I don’t know if any of you have seen, but New Line has already penciled in December 20, 2002, as the official release date for the second installment of the new Lord of the Rings trilogy. This despite news reports that LotR director Peter Jackson needs to bring in outside FX houses to help complete the needed footage for the first movie, which has had its release date set in stone for almost two years now.
This is not an anomaly within the studio system. More often than not, a film has its release date scheduled before the film begins shooting. Or take the once unusual case of Lethal Weapon 4. Warner Brothers chose to set the film’s release date first, then started shooting without a completed script. And just what did Warners end up getting in returnr A beached whale of a film. An exercise in futility with none of the spark, wit, verve, drive, humor, pathos or charm which made the first film a minor modern miracle. It’s as if Terry Semel was thinking “We don’t need a coherent story. We’re paying Mel Gibson FORTY FIVE MILLION DOLLARS!!! Of course it’s going to be good. We’re paying Richard Donner TEN MILLION DOLLARS!!! We’ve got Mel and Danny AND Rene AND Joe back! And we’re bringing in Chris Rock for the street cred! And JET MOTHERFUCKING LI for those Hong Kong film fans. Shit, we have every base covered.”
But despite not even coming remotely close to earning its cost (over $175M once prints and advertising are factored in) back in rental fees (studios typically get only 55% of the gross back from the theatres over any film’s theatrical run), more and more studios are rushing films through, in hopes of hitting that elusive home run.
Look at 2001 so far… the #1 film of the year is an CG animated film which started production five years earlier. A film which underwent some serious tweaking when original Shrek vocal actor Chris Farley died unexpectedly, pushing the expected release date back at least a year. Dreamworks and production partner Pacific Data left themselves open to make changes to the film on the fly to test ideas out. Meanwhile, expected big dog Pearl Harbor (which had to make its preset Memorial Day weekend release date at all costs) sits on the bench like Albert Belle, flaming out far too quickly, knowing you did good at the start but you just weren’t worth the big bucks somebody shelled out for your fat bloated ass.
Not that every film rushed into production with an accelerated schedule in order to make a pre-ordained release date suffers from a lack of quality. I was watching Ghostbusters on DVD a couple of nights ago, listening to Harold Ramis and Ivan Reitman talk about how the film went from pitching the studio the idea to release in about ten months. Of course, Dan Aykroyd had been working on the treatment and storyline for several years as a potential vehicle for himself and John Belushi.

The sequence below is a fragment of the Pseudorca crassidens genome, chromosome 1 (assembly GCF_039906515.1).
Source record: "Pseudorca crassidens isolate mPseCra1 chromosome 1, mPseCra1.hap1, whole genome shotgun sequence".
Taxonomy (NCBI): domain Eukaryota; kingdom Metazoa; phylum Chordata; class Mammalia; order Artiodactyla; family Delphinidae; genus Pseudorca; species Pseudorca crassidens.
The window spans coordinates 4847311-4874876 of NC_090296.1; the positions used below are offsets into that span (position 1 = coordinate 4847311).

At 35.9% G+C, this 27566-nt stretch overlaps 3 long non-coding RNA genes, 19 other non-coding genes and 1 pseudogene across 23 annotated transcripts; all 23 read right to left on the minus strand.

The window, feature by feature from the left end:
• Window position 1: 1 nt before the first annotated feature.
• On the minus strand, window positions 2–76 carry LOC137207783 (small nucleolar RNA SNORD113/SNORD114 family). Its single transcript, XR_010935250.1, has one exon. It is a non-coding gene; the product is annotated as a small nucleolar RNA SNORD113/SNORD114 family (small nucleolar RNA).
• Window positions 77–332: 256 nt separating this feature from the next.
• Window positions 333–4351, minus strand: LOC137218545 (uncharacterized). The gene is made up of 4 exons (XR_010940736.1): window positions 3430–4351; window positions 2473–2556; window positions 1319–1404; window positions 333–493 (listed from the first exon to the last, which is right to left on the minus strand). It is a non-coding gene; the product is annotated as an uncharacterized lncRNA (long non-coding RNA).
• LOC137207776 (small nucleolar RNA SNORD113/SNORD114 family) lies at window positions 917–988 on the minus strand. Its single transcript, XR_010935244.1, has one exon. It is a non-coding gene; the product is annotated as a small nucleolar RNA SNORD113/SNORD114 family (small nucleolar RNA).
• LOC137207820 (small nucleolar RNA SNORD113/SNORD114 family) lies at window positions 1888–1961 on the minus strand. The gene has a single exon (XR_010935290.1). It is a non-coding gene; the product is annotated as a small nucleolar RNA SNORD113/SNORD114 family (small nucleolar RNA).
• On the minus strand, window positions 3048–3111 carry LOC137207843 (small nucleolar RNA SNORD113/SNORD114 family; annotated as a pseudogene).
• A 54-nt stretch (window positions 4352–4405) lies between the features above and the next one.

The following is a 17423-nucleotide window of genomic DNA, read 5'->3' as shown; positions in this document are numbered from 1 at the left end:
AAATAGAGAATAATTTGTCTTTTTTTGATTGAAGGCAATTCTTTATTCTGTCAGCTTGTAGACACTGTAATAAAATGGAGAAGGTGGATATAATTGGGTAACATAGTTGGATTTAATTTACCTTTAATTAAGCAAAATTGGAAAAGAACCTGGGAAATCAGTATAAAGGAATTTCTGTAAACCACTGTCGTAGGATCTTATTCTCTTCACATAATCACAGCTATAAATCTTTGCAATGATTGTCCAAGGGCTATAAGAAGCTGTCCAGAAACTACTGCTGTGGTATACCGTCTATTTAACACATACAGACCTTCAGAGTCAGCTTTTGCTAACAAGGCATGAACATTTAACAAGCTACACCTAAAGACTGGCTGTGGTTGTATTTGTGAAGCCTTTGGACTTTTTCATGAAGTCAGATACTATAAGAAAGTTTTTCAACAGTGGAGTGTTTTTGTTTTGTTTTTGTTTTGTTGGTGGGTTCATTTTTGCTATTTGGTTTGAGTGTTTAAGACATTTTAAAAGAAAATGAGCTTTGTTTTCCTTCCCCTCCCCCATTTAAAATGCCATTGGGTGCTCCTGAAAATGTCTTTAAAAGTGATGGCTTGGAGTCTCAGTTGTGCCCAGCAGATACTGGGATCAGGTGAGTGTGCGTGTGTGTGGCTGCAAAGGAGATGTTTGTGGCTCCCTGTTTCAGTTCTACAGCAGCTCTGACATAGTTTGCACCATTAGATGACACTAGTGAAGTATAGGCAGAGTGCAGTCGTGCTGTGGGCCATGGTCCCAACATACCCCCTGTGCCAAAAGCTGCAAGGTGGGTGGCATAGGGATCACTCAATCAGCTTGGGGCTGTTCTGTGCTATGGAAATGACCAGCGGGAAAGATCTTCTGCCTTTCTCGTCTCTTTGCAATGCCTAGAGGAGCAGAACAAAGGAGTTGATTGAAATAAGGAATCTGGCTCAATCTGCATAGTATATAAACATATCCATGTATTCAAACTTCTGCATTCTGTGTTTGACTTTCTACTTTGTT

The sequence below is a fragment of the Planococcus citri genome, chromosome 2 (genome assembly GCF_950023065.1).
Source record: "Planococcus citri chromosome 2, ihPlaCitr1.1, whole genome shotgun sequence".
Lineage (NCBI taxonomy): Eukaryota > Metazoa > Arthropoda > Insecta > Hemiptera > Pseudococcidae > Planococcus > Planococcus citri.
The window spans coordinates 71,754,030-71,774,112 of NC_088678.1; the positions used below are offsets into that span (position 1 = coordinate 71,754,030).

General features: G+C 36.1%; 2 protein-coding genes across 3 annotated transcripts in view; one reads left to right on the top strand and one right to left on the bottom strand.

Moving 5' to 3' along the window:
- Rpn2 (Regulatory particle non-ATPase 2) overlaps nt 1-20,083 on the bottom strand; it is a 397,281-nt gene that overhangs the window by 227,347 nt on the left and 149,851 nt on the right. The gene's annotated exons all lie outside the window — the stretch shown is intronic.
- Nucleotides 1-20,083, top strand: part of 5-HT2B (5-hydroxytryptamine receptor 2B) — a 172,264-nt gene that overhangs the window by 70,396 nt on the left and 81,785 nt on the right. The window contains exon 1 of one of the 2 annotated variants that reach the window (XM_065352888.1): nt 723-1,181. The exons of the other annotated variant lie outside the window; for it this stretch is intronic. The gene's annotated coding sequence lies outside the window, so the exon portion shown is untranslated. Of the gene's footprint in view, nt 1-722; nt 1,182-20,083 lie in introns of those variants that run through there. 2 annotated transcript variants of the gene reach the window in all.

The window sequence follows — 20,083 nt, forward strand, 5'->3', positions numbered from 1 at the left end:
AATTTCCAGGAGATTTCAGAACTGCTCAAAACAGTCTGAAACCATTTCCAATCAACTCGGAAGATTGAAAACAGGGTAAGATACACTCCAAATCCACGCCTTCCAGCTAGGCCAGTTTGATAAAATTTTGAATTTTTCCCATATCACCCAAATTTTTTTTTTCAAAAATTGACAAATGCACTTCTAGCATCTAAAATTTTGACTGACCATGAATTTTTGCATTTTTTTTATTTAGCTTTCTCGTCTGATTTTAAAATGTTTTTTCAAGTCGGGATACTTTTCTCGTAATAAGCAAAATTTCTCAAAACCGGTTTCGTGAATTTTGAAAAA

So what exactly are we trying to say herer
That it’s high time studios get back into show part of show business.
The FilmJerk, sitting alone at his computer, staring at the blinking cursor on the blank part of page 35 of the screenplay he was supposed to have delivered a month ago, contemplates the market which scares him so badly, he is reticent of ever finish the script, even if it means giving up a guaranteed six figure payday…
Ever since the Warner Brothers Festival of Classics in 1998, I have devised a plan to make going to the movies interesting again. And since the studios will pay MBAs who don’t know shit about film hundreds of thousands of dollars a year, maybe they’ll be willing to listen to a couple of minor league filmmakers who do know something about film and are giving advice away for free. In order of importance:
1. Get Robert Evans back to Paramount Pictures as head of production. The studio has its best streak when the man was running the running the show. Evans is well liked, knowledgeable and brings something to the table no one else can… history. This isn’t a knock against the current regime at Paramou… actually, yes it is. Robert Evans never would have allowed Tomb Raider to go into theatres in the shape it was released in. Which leads us to…
2. Never again schedule a release date until a film is locked. Is a film really hurt if you spend a couple extra months fine tuning and possibly doing a little reshooting until everything is just rightr I don’t know. Ask James Cameron.
3. When a film is locked and ready, just release the fucking thing! In addition to setting a release date for LotR 2, New Line also moved Knockaround Guys completely off the 2001 schedule. The film was originally supposed to be released this past January. Then New Line moved it to April, then August and now to sometime in 2002. The film is ready to go out today. It’s got a number of young studlies like Seth Green in the cast. Directed by the writers of Rounders. There are no reshoots planned. No extra looping booked. No time in the editing bays scheduled. This puppy is done. Let the dog out and see how the fleas react already.